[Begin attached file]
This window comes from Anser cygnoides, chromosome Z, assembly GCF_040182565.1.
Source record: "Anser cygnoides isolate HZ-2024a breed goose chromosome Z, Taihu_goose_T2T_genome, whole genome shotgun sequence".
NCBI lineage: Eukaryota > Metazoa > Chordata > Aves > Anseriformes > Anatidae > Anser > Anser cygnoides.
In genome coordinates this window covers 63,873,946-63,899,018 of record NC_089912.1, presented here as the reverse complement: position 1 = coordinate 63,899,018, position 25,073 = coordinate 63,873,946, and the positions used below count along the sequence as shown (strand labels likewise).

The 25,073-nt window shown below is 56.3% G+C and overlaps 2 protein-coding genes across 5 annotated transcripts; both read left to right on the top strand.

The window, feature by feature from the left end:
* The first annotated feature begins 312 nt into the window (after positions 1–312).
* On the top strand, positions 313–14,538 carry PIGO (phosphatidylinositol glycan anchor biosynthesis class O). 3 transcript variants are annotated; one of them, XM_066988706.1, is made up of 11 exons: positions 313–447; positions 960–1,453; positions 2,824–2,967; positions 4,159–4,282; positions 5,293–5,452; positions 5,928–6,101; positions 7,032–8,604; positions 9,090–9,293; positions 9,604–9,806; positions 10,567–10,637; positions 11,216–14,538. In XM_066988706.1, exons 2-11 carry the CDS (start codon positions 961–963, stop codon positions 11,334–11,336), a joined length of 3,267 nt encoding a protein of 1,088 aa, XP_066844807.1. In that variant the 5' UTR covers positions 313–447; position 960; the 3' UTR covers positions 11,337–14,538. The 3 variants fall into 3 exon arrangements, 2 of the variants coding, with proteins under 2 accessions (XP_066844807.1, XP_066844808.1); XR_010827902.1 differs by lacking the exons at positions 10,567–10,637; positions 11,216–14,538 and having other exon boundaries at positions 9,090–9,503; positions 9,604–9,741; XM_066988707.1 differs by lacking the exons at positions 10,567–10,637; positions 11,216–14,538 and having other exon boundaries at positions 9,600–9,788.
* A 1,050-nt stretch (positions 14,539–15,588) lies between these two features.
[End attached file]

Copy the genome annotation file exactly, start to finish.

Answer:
This window comes from Anser cygnoides, chromosome Z, assembly GCF_040182565.1.
Source record: "Anser cygnoides isolate HZ-2024a breed goose chromosome Z, Taihu_goose_T2T_genome, whole genome shotgun sequence".
NCBI lineage: Eukaryota > Metazoa > Chordata > Aves > Anseriformes > Anatidae > Anser > Anser cygnoides.
In genome coordinates this window covers 63,873,946-63,899,018 of record NC_089912.1, presented here as the reverse complement: position 1 = coordinate 63,899,018, position 25,073 = coordinate 63,873,946, and the positions used below count along the sequence as shown (strand labels likewise).

The 25,073-nt window shown below is 56.3% G+C and overlaps 2 protein-coding genes across 5 annotated transcripts; both read left to right on the top strand.

The window, feature by feature from the left end:
* The first annotated feature begins 312 nt into the window (after positions 1–312).
* On the top strand, positions 313–14,538 carry PIGO (phosphatidylinositol glycan anchor biosynthesis class O). 3 transcript variants are annotated; one of them, XM_066988706.1, is made up of 11 exons: positions 313–447; positions 960–1,453; positions 2,824–2,967; positions 4,159–4,282; positions 5,293–5,452; positions 5,928–6,101; positions 7,032–8,604; positions 9,090–9,293; positions 9,604–9,806; positions 10,567–10,637; positions 11,216–14,538. In XM_066988706.1, exons 2-11 carry the CDS (start codon positions 961–963, stop codon positions 11,334–11,336), a joined length of 3,267 nt encoding a protein of 1,088 aa, XP_066844807.1. In that variant the 5' UTR covers positions 313–447; position 960; the 3' UTR covers positions 11,337–14,538. The 3 variants fall into 3 exon arrangements, 2 of the variants coding, with proteins under 2 accessions (XP_066844807.1, XP_066844808.1); XR_010827902.1 differs by lacking the exons at positions 10,567–10,637; positions 11,216–14,538 and having other exon boundaries at positions 9,090–9,503; positions 9,604–9,741; XM_066988707.1 differs by lacking the exons at positions 10,567–10,637; positions 11,216–14,538 and having other exon boundaries at positions 9,600–9,788.
* A 1,050-nt stretch (positions 14,539–15,588) lies between these two features.